Facebook Icon 17X17
Twitter Icon 17X17

Leaky Axle Seal Diagnosis on my 1993 Suburban

  
Truck Trend
Item Posts    Sort Order

Leaky Axle Seal Diagnosis on my 1993 Suburban

 
Truck Trend Truck Trend
Administrator | Posts: 4666 | Joined: 02/07
Posted: 12/30/08
06:13 PM

I pulled off the brake drum on my 1993 Suburban to inspect the brake shoes and noticed the dust from brake-shoe wear was moist and oily. I saw no actual fluid, so the leak must have just started or is very slight. The fluid didn't appear to come from the brake cylinder, and the brake-fluid reservoir is at the proper level. I plan to clean the brakes thoroughly and then watch for a fluid leak in the next week. If I find no brake-fluid leak, I'll assume the axle's seal is leaking. Will replacing the axle's outbound seal require special tools? Does the seal need to be pressed in and/or out? Can the outbound seal be replaced with the axle in place (thus not having to open the differential's access plate and pulling the C-clips to remove the axle)? Is there a need to remove the entire axle assembly and differential from the vehicle?



-------------------------------------------------------------------------------------------------------------



A: Yes, you can pry out the old axle seals with a big screwdriver or pry bar, and the correct-size seal-driver tool should be used to install the new seals. But if you're careful, the seals can be installed by gently tapping them in with a hammer. No, the seals don't need to be installed with a hydraulic press, just slowly tapped straight into the axle housing. No, the axle shaft goes through the seal so it has to be removed. And no, again, there's no need to remove the entire rear axle assembly. If the brake's wheel cylinders are dry and everything else is wet, the axle seal is leaking and must be replaced. A technician can usually smell the difference between brake fluid and gear oil. Assuming we're working on a half-ton Suburban with an 8.5-inch rear axle, you'll have to pull the differential cover, remove the differential pinion shaft lock screw, extract the shaft, push the axle inward, and remove the C-lock from the button end of the axle. Then remove the axle, replace the seal, reverse the procedure, and fill it up with SAE 80W-90 GL-5 gear oil. If it sounds involved, have it done at a good repair shop. Remember, it's silly not to replace both axle seals while you're in there, and always replace any brake linings that have been contaminated with fluid other than water.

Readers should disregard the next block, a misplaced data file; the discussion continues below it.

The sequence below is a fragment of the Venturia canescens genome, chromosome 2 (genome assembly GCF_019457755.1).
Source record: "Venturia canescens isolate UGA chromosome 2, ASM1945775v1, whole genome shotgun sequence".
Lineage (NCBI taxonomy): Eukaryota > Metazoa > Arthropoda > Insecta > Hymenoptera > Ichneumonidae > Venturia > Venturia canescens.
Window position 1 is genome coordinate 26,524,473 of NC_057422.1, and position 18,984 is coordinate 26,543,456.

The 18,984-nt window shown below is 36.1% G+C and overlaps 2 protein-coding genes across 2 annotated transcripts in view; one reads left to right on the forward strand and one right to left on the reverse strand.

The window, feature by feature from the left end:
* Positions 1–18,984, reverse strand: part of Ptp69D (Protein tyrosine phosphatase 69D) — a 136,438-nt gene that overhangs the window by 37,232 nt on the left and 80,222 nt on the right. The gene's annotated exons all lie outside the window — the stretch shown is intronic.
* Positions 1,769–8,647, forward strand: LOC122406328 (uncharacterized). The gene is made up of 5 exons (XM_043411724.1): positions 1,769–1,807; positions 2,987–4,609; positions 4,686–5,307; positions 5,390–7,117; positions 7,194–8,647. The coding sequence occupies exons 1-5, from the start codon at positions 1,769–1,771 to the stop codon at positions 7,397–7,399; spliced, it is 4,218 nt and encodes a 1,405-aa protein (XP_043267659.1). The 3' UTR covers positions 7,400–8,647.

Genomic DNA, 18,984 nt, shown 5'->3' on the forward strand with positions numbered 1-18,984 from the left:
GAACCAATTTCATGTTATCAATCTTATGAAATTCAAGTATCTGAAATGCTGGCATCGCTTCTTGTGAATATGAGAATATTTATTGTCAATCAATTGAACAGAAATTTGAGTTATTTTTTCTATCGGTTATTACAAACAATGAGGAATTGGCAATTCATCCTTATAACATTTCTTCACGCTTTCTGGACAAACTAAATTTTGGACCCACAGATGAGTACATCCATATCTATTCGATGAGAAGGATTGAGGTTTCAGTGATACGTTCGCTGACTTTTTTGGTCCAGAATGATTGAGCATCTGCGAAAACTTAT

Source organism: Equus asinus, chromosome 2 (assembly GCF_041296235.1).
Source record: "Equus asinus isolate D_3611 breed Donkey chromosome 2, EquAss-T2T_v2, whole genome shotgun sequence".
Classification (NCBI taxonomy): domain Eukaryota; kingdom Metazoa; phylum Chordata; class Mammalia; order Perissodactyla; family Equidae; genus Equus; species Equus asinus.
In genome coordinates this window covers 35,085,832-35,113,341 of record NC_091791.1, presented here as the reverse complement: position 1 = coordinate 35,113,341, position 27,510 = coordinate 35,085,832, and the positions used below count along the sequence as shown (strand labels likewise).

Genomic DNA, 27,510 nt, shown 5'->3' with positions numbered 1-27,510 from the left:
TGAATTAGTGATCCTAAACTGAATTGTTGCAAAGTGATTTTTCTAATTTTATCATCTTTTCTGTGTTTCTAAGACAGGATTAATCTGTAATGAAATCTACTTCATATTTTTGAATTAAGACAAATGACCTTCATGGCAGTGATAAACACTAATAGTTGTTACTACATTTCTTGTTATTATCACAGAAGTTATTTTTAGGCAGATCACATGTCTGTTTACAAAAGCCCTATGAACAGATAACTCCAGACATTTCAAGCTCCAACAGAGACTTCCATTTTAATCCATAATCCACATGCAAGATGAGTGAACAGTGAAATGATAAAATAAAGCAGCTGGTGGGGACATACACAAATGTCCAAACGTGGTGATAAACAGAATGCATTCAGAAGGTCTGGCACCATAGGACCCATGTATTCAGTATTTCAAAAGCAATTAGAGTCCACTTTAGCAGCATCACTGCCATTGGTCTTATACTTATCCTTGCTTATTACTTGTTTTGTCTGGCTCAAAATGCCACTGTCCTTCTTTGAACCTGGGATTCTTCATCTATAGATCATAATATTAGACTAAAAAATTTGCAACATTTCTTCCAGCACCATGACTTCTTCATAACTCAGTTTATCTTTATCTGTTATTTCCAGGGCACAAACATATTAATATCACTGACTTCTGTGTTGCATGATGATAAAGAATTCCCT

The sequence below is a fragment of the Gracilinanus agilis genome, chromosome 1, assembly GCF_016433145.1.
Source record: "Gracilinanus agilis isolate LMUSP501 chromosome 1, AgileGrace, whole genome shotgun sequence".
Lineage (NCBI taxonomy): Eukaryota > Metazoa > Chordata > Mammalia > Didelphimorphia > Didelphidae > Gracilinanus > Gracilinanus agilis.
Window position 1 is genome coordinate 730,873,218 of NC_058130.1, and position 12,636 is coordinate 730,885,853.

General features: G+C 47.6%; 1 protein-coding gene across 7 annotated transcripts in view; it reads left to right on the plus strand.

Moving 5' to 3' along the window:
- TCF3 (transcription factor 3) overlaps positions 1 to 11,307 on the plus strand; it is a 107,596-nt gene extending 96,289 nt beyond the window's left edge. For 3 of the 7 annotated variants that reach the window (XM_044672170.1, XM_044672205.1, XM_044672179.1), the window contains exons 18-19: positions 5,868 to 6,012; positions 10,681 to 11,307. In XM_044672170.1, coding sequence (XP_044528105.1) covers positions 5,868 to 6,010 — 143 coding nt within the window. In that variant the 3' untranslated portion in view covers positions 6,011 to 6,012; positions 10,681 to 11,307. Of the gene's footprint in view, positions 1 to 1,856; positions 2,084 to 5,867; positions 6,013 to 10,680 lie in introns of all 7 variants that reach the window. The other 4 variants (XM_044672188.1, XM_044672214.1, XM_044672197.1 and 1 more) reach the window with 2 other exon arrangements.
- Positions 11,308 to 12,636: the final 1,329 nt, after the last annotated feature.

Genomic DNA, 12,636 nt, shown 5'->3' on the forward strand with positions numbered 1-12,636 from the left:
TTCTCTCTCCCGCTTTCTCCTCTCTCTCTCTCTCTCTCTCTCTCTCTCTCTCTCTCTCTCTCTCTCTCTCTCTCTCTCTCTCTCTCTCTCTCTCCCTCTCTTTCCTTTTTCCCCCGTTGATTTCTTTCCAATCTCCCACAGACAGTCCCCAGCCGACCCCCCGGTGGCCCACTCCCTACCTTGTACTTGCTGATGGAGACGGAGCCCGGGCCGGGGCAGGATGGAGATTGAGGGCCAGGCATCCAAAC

If you have a technical question regarding your pickup, SUV, or van, feel free to contact Alex Steele, a master technician with the National Institute for Automotive Service Excellence. Send a letter to him in care of Truck Trend Garage, 6420 Wilshire Blvd., Los Angeles, CA 90048, or e-mail us at trucktrend@sourceinterlink.com.

Have you ran into this problem or know of a solution you'd like to voice, Post it below!  

Trade In Value